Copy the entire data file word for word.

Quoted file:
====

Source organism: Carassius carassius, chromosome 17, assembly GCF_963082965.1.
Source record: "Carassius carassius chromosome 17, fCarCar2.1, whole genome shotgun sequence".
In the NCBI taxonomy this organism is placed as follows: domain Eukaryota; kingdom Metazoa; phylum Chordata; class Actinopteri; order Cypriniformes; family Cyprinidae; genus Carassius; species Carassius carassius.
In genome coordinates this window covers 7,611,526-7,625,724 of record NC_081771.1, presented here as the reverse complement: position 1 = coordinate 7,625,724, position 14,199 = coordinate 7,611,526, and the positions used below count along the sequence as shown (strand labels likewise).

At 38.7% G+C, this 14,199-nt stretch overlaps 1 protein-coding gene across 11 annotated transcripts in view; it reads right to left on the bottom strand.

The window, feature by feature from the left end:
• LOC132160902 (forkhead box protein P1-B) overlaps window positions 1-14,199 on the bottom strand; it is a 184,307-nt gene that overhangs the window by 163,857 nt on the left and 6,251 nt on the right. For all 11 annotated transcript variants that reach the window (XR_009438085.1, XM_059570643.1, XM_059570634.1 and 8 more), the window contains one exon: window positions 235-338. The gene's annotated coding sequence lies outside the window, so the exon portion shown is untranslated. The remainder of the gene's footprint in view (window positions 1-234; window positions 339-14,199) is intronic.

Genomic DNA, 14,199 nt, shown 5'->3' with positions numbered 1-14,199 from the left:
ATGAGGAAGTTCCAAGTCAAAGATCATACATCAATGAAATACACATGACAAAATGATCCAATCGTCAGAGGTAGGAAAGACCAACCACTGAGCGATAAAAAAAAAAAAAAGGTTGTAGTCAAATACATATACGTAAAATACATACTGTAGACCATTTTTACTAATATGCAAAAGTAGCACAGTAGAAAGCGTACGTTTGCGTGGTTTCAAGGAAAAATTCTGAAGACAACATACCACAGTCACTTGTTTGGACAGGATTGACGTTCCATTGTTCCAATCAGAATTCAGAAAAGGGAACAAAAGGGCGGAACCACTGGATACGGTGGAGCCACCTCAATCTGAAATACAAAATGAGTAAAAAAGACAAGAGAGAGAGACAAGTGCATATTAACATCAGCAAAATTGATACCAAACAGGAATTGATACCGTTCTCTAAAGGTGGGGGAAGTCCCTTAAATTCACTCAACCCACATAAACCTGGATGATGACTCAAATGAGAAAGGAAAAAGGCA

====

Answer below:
Source organism: Carassius carassius, chromosome 17, assembly GCF_963082965.1.
Source record: "Carassius carassius chromosome 17, fCarCar2.1, whole genome shotgun sequence".
In the NCBI taxonomy this organism is placed as follows: domain Eukaryota; kingdom Metazoa; phylum Chordata; class Actinopteri; order Cypriniformes; family Cyprinidae; genus Carassius; species Carassius carassius.
In genome coordinates this window covers 7,611,526-7,625,724 of record NC_081771.1, presented here as the reverse complement: position 1 = coordinate 7,625,724, position 14,199 = coordinate 7,611,526, and the positions used below count along the sequence as shown (strand labels likewise).

At 38.7% G+C, this 14,199-nt stretch overlaps 1 protein-coding gene across 11 annotated transcripts in view; it reads right to left on the bottom strand.

The window, feature by feature from the left end:
• LOC132160902 (forkhead box protein P1-B) overlaps window positions 1-14,199 on the bottom strand; it is a 184,307-nt gene that overhangs the window by 163,857 nt on the left and 6,251 nt on the right. For all 11 annotated transcript variants that reach the window (XR_009438085.1, XM_059570643.1, XM_059570634.1 and 8 more), the window contains one exon: window positions 235-338. The gene's annotated coding sequence lies outside the window, so the exon portion shown is untranslated. The remainder of the gene's footprint in view (window positions 1-234; window positions 339-14,199) is intronic.

Genomic DNA, 14,199 nt, shown 5'->3' with positions numbered 1-14,199 from the left:
ATGAGGAAGTTCCAAGTCAAAGATCATACATCAATGAAATACACATGACAAAATGATCCAATCGTCAGAGGTAGGAAAGACCAACCACTGAGCGATAAAAAAAAAAAAAAGGTTGTAGTCAAATACATATACGTAAAATACATACTGTAGACCATTTTTACTAATATGCAAAAGTAGCACAGTAGAAAGCGTACGTTTGCGTGGTTTCAAGGAAAAATTCTGAAGACAACATACCACAGTCACTTGTTTGGACAGGATTGACGTTCCATTGTTCCAATCAGAATTCAGAAAAGGGAACAAAAGGGCGGAACCACTGGATACGGTGGAGCCACCTCAATCTGAAATACAAAATGAGTAAAAAAGACAAGAGAGAGAGACAAGTGCATATTAACATCAGCAAAATTGATACCAAACAGGAATTGATACCGTTCTCTAAAGGTGGGGGAAGTCCCTTAAATTCACTCAACCCACATAAACCTGGATGATGACTCAAATGAGAAAGGAAAAAGGCA